If you work in social care, chances are high that you once chose your profession out of a genuine desire to help other people. It’s an advantage you have over other jobs, where it can be more difficult to find meaning.
Yet even if you work in a career you care about, it can sometimes be difficult to maintain your enthusiasm for your job. If you no longer love what you do, what are the reasons? Have you lost your desire to help, or has it simply been swamped by the realities at work, such as bureaucracy, monitoring, poor staffing levels, low morale and low wages? Or do you feel burnt out after years of devoting your life to helping others?
If you want to rekindle your love for your job, here are five powerful steps to take:
1. Take care of your own needs
If you don’t look after your own needs, you’ll eventually burn out. That will be of no use to the people you serve. You may become stressed, ill, grumpy or even resent your colleagues or service users. As they say on the plane, “Put your oxygen mask on first”.
This could be about leaving work on time, exercising regularly, meditating or saying “no” more often. You may also benefit from seeing a supervisor or coach to process the issues and emotions you are confronted with at work.
2. Establish why you do your job
Remember why you originally chose your profession? How connected do you still feel to that purpose? Can you still see how you have a positive impact on other people’s lives? Think about all the people you helped over the last year and write a list of the 10 whose lives you impacted most positively. Remember, even the smallest things can make a huge difference, such as just listening or smiling.
If you’re still not satisfied with the impact you have, how could you change this? Does the problem lie with your employer, the environment you work in, the industry – or have your attitude and values changed?
3. Set inspiring challenges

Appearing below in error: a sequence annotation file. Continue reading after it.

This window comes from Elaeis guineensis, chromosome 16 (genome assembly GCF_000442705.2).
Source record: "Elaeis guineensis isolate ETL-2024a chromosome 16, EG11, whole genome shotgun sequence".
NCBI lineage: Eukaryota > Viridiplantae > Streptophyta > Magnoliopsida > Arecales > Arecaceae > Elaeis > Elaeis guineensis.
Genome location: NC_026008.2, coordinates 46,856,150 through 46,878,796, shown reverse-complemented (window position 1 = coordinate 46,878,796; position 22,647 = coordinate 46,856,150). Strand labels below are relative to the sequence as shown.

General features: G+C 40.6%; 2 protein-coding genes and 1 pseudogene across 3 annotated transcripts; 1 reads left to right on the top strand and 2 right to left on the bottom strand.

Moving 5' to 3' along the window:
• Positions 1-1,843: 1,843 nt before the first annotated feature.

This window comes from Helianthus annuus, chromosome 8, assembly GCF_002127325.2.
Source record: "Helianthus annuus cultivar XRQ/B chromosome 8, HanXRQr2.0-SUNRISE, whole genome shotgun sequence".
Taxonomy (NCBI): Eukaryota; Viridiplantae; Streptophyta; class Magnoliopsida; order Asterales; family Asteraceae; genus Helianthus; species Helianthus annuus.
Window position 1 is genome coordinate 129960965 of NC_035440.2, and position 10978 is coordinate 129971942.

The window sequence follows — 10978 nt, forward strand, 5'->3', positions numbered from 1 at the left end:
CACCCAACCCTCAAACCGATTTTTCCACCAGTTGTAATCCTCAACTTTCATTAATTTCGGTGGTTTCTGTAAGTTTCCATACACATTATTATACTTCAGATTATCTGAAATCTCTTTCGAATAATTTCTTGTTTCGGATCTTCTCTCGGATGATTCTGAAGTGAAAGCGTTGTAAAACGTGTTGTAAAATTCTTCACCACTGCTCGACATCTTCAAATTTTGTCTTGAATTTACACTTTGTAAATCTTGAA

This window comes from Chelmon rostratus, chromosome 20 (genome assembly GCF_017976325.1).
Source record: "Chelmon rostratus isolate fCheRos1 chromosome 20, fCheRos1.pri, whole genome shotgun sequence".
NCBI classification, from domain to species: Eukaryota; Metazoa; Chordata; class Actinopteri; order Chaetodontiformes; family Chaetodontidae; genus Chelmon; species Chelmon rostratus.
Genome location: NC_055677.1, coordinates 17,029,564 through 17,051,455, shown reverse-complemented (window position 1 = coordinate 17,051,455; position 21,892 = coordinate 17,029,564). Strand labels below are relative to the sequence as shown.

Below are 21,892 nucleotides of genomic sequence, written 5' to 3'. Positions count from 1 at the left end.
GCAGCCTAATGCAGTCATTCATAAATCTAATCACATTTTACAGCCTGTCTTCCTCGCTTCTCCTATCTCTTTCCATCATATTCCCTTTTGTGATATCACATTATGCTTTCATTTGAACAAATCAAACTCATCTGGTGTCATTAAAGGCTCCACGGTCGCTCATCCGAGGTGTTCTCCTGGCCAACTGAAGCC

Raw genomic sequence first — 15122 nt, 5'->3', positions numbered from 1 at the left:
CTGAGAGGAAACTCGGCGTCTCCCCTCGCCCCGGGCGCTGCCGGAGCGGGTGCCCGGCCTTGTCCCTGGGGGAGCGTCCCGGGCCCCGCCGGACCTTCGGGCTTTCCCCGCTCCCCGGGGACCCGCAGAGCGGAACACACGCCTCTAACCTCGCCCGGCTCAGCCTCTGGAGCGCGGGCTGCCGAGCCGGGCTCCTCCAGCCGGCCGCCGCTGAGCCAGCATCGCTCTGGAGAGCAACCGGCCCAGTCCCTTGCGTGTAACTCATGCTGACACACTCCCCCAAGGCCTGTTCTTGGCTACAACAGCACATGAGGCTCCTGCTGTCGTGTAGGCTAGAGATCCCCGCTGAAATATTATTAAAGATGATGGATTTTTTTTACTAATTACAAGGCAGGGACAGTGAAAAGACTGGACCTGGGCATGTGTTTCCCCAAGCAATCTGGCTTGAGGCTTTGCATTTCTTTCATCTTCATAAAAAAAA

Do you have enough inspiring challenges that motivate and help you learn and grow? Even if you have a job you love, you may become bored after a while if you’re performing the same routines over and over. Have you noticed how frustrated and detached from work you can become if you lack any sort of new and inspiring challenge?
How about talking to your manager to discuss new projects or responsibilities for you, or a different role that provides a change of scene?
4. Make sure you’re valued
The degree of your job satisfaction will depend on the extent to which you feel valued at work. Whilst you cannot control how others see you, it’s up to you to ensure that you’re in a job where you’re appreciated by your employer and service users. If you don’t feel valued, have a frank discussion with your manager.
The longer you stay in a position where you feel unappreciated or don’t receive a fair remuneration for your services, the more you’ll resent your job and move along the downward spiral of job dissatisfaction.
5. Understand how you may create your own stress
Have you ever noticed how some people seem able to deal with stressful situations so much better than others? They may be in exactly the same situation as you, but respond to it differently.
Partly this is about learning how to manage stress more effectively, but the real game-changer is to understand how much of the stress you experience is actually generated by yourself. For example, if you lack confidence, find it difficult to set boundaries or set unrealistically high standards for yourself, you won’t only find it harder to manage external stress but you’ll also add stress through your internal thoughts and emotions. If that’s you, you may want to explore your internal stress factors with a therapist or coach.
Sometimes it just requires a mind-shift to re-engage with your career; for others it might mean learning new skills or making changes in the way they work.
If none of these steps helps, or you’ve simply had enough, then it may be time to explore other options. This could be a new role, a new employer or even an entirely new career – or setting up your own business.
Job satisfaction is not something that’s given to you. You co-create it with your employer, and it starts by knowing what you really want from your career.
Life’s too short to waste in a job you don’t enjoy.
About the Author
Hans Schumann, The Masterful Living® Coach, is a career & life coach and author of the book Falling in Love with your Job – How to create more fulfilment and excitement in your career which is available on Amazon. For more information go to www.hansschumann.com or www.LoveYourJobBook.com